Background We used voice analysis and clinicopathological factors to explore the prognosis of unilateral vocal fold paralysis after thyroid surgery. Methods The medical records of 63 females who developed unilateral vocal fold paralysis after thyroidectomy were reviewed. All patients were divided into two groups: those who recovered from vocal fold paralysis and those who did not. We analyzed clinical parameters and voice analysis results in a search for correlations with recovery from paralysis. Results Of the 63 patients, 37 (58%) recovered from paralysis. A small tumor size, incomplete paralysis, the absence of arytenoid tilting, no compensatory movement of the normal side, lower postoperative shimmer, a higher post- operative maximum phonation time (MPT), and lower postoperative subglottic pressure correlated signiﬁcantly with recovery from vocal fold paralysis. Multivariate analysis conﬁrmed that the absence of compensatory movement of the normal side on videostroboscopy was independently prognostic. A postoperative MPT of 6.86 appeared to be optimal for prediction of recovery. Most patients recovered within 6 months, but those with incomplete paralysis recovered about 3 months earlier. At the 12-month follow-up, the thyroidectomy-related voice questionnaire scores had returned to preoperative values in only 12 patients (19.0%); 51 patients (81.0%) did not fully recover. Conclusion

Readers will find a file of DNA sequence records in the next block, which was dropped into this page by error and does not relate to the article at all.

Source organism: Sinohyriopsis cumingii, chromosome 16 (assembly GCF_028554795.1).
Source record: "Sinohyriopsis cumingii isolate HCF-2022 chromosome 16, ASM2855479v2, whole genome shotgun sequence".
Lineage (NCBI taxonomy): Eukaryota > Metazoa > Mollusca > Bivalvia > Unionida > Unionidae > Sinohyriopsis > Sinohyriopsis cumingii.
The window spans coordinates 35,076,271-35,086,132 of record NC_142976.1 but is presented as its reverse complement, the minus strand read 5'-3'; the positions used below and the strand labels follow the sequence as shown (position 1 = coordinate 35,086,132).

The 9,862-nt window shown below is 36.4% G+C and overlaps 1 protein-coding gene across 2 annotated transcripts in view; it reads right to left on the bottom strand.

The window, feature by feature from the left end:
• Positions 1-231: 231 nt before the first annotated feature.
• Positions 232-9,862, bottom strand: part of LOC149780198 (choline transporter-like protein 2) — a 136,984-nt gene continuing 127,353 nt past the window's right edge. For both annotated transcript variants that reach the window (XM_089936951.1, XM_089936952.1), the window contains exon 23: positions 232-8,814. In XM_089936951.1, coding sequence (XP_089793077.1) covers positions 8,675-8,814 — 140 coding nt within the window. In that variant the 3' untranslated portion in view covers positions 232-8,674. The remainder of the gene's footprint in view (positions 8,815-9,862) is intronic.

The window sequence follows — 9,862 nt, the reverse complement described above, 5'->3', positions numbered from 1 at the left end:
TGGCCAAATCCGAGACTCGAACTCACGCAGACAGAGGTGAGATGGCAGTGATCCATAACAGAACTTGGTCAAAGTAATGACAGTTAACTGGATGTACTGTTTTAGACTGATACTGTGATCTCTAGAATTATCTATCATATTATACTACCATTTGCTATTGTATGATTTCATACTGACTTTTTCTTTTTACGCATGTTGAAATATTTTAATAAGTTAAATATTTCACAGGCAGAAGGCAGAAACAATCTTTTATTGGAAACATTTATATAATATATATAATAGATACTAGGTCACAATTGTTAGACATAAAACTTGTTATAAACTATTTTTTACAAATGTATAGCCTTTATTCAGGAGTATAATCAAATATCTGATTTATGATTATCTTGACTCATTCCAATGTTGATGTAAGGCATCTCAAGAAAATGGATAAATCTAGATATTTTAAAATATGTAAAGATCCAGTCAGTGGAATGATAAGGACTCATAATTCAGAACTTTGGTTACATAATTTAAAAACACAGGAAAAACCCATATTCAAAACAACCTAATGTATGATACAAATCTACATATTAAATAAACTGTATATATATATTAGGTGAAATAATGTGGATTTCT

World Journal of Surgery – Springer Journals
Published: Dec 30, 2017
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